Using items formed by nature in one's decorating brings a sense of connectedness with the natural world around us. Seashells are some of my favorites to use, but I am especially fond of Mother of Pearl. Its glowing translucent quality has captured my heart.
The history of Mother of Pearl is quite interesting. Before people understood the value of a pearl, pearl producing clams were harvested not for their pearls, but for the luminescent Mother of Pearl layer inside the shell. Harvesters would actually throw away the pearls and children were known to use them as marbles! (For information source click here)
The Victorians prized seashells. They created all sorts of things from them, from calling card plates to intricate salt cellars.
This Victorian calling card plate is carved from a single large pearl producing clam.
Mother of pearl is also referred to as Nacre. Nacre is an organic-inorganic composite material produced by some mollusks as an inner shell layer. It is strong, resilient, and iridescent.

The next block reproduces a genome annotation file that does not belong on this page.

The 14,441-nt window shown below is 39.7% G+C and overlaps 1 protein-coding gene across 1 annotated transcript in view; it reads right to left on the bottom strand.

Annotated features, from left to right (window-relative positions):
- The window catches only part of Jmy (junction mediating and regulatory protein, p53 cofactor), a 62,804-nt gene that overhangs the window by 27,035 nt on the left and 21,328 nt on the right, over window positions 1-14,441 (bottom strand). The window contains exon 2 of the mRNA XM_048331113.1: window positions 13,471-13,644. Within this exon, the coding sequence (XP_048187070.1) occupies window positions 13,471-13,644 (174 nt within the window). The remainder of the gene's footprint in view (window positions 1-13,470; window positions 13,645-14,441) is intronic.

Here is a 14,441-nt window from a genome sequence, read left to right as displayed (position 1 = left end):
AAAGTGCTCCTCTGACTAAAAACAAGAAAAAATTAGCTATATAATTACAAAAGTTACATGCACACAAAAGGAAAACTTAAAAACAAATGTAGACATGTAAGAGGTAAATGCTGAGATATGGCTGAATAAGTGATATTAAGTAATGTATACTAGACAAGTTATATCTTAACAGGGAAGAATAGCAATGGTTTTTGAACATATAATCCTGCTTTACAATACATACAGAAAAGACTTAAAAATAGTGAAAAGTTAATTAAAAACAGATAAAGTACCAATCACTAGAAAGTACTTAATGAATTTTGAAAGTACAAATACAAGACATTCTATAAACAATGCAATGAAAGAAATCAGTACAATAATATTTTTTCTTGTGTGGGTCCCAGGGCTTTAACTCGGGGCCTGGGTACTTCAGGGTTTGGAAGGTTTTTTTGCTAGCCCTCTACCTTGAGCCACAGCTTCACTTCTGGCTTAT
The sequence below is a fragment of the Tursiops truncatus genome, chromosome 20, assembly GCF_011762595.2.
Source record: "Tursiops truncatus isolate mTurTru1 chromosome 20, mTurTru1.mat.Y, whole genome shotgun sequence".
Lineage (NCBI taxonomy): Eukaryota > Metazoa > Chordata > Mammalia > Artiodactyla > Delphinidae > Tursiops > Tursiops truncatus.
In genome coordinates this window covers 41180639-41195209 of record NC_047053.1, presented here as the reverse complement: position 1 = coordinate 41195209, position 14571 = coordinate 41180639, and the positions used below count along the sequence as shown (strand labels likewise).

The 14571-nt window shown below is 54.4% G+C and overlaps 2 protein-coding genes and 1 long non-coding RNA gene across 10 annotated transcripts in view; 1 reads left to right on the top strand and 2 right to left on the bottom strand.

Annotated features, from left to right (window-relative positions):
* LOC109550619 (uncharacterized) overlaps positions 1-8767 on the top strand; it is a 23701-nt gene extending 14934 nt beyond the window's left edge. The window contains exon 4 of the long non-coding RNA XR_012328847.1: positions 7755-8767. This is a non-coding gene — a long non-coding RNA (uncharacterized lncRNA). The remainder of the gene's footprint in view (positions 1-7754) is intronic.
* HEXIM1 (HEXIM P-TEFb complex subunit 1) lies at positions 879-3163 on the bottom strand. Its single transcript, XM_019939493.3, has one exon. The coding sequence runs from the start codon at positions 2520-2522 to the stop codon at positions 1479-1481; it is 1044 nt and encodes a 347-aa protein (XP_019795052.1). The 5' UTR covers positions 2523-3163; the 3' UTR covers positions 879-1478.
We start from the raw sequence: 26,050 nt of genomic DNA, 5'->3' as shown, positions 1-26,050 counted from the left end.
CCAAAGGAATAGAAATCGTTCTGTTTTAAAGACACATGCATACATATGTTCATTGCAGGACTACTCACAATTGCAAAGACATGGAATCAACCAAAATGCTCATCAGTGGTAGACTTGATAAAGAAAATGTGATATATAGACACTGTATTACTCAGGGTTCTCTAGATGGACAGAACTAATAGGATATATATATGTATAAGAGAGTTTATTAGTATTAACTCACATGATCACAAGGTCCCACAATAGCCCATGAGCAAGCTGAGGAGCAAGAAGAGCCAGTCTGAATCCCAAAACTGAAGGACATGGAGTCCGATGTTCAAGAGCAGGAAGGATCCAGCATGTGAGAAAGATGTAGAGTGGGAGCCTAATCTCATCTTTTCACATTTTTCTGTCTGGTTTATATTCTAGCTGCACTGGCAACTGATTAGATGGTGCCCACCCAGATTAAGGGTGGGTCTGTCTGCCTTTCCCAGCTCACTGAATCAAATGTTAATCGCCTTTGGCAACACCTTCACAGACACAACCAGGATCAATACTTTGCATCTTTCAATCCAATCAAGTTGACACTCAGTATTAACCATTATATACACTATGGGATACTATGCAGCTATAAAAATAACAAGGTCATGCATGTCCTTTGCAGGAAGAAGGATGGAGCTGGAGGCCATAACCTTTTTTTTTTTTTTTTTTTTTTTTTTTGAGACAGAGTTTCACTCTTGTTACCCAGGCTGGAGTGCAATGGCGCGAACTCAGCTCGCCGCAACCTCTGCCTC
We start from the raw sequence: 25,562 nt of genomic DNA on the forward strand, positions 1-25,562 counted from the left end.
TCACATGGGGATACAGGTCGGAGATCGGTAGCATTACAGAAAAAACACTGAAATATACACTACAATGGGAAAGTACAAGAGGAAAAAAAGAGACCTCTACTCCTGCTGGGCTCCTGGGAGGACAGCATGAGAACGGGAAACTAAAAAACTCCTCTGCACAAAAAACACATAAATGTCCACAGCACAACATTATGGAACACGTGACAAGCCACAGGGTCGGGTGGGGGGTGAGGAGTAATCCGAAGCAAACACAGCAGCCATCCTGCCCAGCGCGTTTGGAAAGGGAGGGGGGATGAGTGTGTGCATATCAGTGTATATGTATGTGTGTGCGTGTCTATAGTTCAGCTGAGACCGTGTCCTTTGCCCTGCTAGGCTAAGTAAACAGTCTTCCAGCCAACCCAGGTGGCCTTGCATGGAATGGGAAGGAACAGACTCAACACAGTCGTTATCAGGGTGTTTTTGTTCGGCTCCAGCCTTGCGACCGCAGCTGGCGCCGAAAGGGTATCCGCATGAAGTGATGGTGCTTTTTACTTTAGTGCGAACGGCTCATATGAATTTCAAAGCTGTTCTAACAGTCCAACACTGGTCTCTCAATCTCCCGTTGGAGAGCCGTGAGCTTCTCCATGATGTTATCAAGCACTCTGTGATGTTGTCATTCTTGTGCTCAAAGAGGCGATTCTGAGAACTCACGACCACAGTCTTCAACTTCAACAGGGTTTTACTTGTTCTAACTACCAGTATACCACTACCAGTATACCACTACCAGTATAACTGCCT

Nacre is secreted by the mantle tissue of some mollusks. The nacre is continuously deposited onto the inner surface of the shell, the iridescent nacreous layer. The layers of nacre smooth the shell surface and help defend the soft tissues against parasites and damaging foreign particles by entombing them in successive layers of nacre, forming either a blister pearl attached to the interior of the shell, or a free pearl within the mantle tissues. The process is called encystation and it continues as long as the mollusk lives.
Now you know how pearls are formed! This information is cited from Wikipedia.
These salt cellars are polished to reveal their mother of pearl
Sweet Little French MOP Knives ☺ I'm not sure what their purpose is. Some have said they are letter openers, other have said they are for serving caviar. Whatever their purpose, they are wonderful.
I wanted to thank all of you who have left comments on my last several posts. My days have been super busy and it has been difficult to get back to all of you. I'll hopefully be posting soon on what I've been up to.
Hope you enjoyed the post!